Friday, July 31, 2009

Relationship Stage Analysis During Marriage Counseling

Why do I do what I do as a Marriage Counseling Professional?

This article continues the theme that was discussed in and
As an effective Psychologist, Relationship Advice provider, Life coach and Marriage Counseling practitioner, while working to save a relationship, I find it very helpful to form an opinion as to the current “stage” of the relationship.

This article will explain the ‘how’ and ‘why’ behind this practice.

Many scholars and practitioners agree that relationships generally go through five phases of development: Honeymoon, Accommodation, Challenge, Cross Roads, and Rebirth.

Phase 1: The Honeymoon
This is the romantic, passionate, stars-in-the-eyes phase. I either get the impression that sex is good and there is never enough of it, or I stop and ask about it. There ought to be plenty of attraction and sexuality between them and if not, it becomes a priority in my discussion. The Psychologist role is leading here.

Phase 2: Accommodation

We all have to deal with the day-to-day realities of life. In the Accommodation stage, compromises are made regarding the fulfillment of our needs and expectations. As a result we engage, from time to time, in power struggles when our partners’ habits, needs, anger and withdrawal patterns become uncomfortable to us. It is important for me to question the proportion of these struggles to the entire marriage experience.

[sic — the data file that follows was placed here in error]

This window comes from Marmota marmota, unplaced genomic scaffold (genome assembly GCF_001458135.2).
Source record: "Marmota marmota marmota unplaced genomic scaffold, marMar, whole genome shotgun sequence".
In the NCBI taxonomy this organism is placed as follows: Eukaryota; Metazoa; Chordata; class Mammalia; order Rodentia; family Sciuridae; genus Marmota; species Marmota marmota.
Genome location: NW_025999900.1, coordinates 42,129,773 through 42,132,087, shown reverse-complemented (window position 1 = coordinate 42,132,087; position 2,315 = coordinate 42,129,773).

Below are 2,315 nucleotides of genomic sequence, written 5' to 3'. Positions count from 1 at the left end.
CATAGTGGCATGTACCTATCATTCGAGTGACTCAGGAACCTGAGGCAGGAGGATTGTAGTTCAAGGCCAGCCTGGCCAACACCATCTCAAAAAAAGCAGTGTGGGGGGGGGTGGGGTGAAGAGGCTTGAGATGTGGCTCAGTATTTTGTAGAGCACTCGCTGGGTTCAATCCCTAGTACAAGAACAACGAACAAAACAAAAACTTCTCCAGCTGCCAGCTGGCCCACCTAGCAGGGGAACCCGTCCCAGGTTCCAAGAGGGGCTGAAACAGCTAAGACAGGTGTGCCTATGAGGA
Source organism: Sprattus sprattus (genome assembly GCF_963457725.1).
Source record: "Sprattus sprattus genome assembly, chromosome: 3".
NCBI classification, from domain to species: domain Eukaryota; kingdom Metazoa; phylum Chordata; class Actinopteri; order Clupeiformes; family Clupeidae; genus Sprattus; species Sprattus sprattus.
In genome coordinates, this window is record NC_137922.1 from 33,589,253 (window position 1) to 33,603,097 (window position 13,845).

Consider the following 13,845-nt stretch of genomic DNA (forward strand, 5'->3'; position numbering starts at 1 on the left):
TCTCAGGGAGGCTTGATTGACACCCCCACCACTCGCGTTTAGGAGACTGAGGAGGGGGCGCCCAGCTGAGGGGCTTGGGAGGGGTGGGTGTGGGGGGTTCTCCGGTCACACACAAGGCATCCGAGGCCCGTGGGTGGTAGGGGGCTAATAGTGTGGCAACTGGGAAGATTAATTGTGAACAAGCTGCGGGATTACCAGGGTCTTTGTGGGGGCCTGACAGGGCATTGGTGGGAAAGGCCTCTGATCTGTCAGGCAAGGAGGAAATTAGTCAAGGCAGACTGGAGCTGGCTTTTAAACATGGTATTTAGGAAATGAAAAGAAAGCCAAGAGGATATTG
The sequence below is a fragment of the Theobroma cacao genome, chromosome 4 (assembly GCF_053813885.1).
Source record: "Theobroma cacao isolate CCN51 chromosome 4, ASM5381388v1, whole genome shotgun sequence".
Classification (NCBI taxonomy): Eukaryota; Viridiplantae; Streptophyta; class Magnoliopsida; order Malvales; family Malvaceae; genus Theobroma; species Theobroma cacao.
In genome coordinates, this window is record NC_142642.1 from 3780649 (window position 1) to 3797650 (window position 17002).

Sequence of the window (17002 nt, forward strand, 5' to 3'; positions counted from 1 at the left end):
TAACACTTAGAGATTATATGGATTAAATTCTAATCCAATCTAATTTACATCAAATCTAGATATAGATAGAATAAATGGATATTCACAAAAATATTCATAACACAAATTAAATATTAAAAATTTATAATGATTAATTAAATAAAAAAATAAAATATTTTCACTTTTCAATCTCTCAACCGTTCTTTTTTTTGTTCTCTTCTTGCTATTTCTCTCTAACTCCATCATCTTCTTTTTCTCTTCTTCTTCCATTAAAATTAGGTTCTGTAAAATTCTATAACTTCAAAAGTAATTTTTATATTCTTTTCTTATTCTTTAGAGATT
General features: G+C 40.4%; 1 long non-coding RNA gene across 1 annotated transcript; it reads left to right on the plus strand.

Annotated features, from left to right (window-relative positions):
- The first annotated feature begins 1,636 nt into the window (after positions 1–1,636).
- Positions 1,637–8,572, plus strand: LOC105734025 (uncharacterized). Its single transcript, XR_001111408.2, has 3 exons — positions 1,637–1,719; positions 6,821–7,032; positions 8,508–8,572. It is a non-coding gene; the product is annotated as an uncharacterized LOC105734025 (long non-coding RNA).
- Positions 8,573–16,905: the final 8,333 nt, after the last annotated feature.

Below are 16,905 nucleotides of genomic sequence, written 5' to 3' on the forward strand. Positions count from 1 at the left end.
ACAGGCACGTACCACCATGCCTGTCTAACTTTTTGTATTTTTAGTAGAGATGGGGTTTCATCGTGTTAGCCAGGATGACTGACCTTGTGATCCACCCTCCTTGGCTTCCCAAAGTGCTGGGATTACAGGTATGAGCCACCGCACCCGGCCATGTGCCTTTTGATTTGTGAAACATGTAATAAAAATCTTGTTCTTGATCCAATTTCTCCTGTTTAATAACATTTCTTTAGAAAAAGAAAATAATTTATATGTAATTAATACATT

A few examples are “how soon’, ‘how much’, and ‘how intensive’. I have an
opportunity to learn from this stage the potential strength of the couple in problem
solving, managing conflict, and their communication patterns. The Life Coach role is the leading one here.

Phase 3: The Challenge

Starting a new job, dealing with unemployment or the unfortunate occurrence of an accident or family illness are events that allow me to assess how strong the relationship is. It is fair to say that challenges are usually unwanted but nevertheless necessary for the couple if they really want to know what to expect from each other. I also need to know these expectations also. Raising children is a positive challenge; I definitely need to know how it reflects each partners’ qualities and their value system and ability to prioritize the family’s future needs. I’m a typical Marriage Counseling professional here…

Phase 4: The Crossroads
When a couple reaches this stage they have experienced a number of challenges (e.g. medical or money problems). In addition, more life decisions will be made (e.g. to have children, where to live, spending habits). This stage is different from the Challenge Phase because the couple has learned how each responds to these situations. This is the stage in which I learn how mature their emotional patterns are in dealing with their differences. It is most common at this stage for serious problems to develop. Typically, I expect to hear one or more from the following three: debates and regrets regarding the relationship, emotional withdrawal as a survival mechanism and attempts to force the other person to drastically change. When both individuals clearly see this progression I am able to offer a therapeutic strategy. Here I can fully exercise my role as a Relationship Advice provider.

Phase 5: Rebirth (New marriage lifestyle)
70-75% of all couples whom I have counseled have reached this positive stage of a “new beginning”. At this point, folks really know the person they have married; couples feel once again appreciated and loved. It is my scientific Psychologist role practice to arrange a one-year follow-up consultation either in person or by phone to gather the qualitative as well as quantitative data in order to identify the couples’ continued ability to positively communicate with each other their disappointments, hurts, frustrations and most importantly their sexual intimacy.